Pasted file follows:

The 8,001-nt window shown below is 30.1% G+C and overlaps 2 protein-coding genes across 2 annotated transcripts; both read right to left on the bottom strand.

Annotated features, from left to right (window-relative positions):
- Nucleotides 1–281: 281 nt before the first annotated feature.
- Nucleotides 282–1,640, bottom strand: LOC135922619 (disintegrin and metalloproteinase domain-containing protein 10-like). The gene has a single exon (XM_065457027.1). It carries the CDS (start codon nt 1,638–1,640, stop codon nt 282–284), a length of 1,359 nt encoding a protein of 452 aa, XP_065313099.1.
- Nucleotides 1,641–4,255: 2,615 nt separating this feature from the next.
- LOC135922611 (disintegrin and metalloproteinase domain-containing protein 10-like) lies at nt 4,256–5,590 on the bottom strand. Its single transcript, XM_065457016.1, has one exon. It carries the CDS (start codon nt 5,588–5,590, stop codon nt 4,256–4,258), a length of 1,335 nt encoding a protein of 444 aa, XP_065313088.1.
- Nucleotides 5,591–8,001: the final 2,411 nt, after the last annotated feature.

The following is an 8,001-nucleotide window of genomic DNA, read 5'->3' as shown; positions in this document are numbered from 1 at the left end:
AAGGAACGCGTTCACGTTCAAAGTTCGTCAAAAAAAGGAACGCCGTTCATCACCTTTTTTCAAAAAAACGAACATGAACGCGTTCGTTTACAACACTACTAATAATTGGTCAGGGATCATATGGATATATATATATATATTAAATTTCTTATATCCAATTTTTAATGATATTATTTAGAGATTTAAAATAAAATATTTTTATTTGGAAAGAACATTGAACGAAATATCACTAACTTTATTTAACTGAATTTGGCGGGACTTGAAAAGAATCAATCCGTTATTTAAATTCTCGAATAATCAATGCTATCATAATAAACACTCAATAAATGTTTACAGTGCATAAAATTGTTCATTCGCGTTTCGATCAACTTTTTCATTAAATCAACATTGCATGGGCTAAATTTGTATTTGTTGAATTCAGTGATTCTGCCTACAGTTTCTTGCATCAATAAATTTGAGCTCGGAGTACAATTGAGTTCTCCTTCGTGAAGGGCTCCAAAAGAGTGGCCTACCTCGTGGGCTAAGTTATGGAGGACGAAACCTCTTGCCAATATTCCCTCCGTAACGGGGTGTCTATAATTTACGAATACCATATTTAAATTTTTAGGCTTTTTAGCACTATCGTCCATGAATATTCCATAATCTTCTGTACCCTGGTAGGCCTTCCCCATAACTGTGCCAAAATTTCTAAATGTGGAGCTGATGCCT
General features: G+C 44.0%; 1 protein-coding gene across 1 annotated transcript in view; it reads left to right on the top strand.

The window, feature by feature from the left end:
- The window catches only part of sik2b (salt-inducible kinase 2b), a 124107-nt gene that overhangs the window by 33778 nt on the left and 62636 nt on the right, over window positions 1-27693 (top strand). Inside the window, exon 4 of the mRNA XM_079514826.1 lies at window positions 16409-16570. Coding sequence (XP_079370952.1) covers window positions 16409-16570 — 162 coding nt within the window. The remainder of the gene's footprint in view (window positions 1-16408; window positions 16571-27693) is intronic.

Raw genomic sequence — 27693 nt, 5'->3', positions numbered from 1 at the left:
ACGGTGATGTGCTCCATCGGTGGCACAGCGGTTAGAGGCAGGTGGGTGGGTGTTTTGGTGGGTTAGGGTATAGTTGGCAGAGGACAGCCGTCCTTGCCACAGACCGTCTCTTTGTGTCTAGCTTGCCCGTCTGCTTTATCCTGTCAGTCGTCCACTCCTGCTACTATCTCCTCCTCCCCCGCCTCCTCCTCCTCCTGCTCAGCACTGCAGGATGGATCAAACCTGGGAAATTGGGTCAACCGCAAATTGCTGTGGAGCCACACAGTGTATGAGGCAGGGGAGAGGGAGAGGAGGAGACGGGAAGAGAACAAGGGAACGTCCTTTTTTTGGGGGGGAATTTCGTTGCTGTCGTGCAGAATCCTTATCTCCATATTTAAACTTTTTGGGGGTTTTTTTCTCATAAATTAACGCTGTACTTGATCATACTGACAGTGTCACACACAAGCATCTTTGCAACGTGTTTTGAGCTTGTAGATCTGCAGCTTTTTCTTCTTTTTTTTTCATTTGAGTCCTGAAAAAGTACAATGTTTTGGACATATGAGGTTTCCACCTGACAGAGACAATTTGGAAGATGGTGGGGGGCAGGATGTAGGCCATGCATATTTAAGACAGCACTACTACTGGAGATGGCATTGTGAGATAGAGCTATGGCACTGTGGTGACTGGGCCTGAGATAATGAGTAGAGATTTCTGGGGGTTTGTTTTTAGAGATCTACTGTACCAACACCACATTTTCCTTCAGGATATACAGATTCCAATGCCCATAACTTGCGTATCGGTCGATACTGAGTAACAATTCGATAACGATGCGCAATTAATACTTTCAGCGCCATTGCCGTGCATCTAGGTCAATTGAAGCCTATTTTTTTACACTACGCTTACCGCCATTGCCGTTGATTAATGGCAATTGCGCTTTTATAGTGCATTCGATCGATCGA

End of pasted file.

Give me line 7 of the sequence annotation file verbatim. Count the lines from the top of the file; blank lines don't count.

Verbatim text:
- Nucleotides 5,591–8,001: the final 2,411 nt, after the last annotated feature.